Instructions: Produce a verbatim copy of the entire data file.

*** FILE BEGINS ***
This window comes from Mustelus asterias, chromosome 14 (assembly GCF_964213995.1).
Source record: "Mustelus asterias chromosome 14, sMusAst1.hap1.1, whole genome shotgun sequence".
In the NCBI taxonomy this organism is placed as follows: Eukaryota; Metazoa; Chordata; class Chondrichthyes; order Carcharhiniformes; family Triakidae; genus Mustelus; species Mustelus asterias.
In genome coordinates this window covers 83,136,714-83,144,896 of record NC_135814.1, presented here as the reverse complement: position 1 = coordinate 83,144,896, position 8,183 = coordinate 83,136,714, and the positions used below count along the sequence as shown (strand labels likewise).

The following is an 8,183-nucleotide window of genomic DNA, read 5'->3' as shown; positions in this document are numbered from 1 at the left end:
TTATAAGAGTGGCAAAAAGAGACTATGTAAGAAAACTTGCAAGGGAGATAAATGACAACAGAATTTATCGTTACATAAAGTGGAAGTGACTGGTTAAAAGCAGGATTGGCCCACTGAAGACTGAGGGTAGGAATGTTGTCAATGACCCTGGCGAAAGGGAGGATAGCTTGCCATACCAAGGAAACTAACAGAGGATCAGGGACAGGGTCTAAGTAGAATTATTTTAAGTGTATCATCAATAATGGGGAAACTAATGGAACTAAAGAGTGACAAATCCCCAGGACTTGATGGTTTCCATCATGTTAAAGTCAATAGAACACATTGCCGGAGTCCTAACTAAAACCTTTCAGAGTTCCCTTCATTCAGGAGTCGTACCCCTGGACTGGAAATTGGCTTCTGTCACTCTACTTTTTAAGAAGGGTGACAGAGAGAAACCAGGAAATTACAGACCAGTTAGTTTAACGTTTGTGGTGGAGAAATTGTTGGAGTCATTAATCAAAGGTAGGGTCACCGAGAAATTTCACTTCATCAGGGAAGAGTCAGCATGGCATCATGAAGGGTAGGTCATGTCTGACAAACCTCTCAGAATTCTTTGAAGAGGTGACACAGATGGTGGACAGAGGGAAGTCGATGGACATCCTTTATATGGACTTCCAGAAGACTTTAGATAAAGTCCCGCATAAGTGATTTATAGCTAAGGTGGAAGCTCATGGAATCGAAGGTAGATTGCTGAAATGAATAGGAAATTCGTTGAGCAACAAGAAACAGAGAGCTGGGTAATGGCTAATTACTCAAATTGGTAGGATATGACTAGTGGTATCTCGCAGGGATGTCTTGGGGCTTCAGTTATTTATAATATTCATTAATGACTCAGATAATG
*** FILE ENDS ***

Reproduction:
This window comes from Mustelus asterias, chromosome 14 (assembly GCF_964213995.1).
Source record: "Mustelus asterias chromosome 14, sMusAst1.hap1.1, whole genome shotgun sequence".
In the NCBI taxonomy this organism is placed as follows: Eukaryota; Metazoa; Chordata; class Chondrichthyes; order Carcharhiniformes; family Triakidae; genus Mustelus; species Mustelus asterias.
In genome coordinates this window covers 83,136,714-83,144,896 of record NC_135814.1, presented here as the reverse complement: position 1 = coordinate 83,144,896, position 8,183 = coordinate 83,136,714, and the positions used below count along the sequence as shown (strand labels likewise).

The following is an 8,183-nucleotide window of genomic DNA, read 5'->3' as shown; positions in this document are numbered from 1 at the left end:
TTATAAGAGTGGCAAAAAGAGACTATGTAAGAAAACTTGCAAGGGAGATAAATGACAACAGAATTTATCGTTACATAAAGTGGAAGTGACTGGTTAAAAGCAGGATTGGCCCACTGAAGACTGAGGGTAGGAATGTTGTCAATGACCCTGGCGAAAGGGAGGATAGCTTGCCATACCAAGGAAACTAACAGAGGATCAGGGACAGGGTCTAAGTAGAATTATTTTAAGTGTATCATCAATAATGGGGAAACTAATGGAACTAAAGAGTGACAAATCCCCAGGACTTGATGGTTTCCATCATGTTAAAGTCAATAGAACACATTGCCGGAGTCCTAACTAAAACCTTTCAGAGTTCCCTTCATTCAGGAGTCGTACCCCTGGACTGGAAATTGGCTTCTGTCACTCTACTTTTTAAGAAGGGTGACAGAGAGAAACCAGGAAATTACAGACCAGTTAGTTTAACGTTTGTGGTGGAGAAATTGTTGGAGTCATTAATCAAAGGTAGGGTCACCGAGAAATTTCACTTCATCAGGGAAGAGTCAGCATGGCATCATGAAGGGTAGGTCATGTCTGACAAACCTCTCAGAATTCTTTGAAGAGGTGACACAGATGGTGGACAGAGGGAAGTCGATGGACATCCTTTATATGGACTTCCAGAAGACTTTAGATAAAGTCCCGCATAAGTGATTTATAGCTAAGGTGGAAGCTCATGGAATCGAAGGTAGATTGCTGAAATGAATAGGAAATTCGTTGAGCAACAAGAAACAGAGAGCTGGGTAATGGCTAATTACTCAAATTGGTAGGATATGACTAGTGGTATCTCGCAGGGATGTCTTGGGGCTTCAGTTATTTATAATATTCATTAATGACTCAGATAATG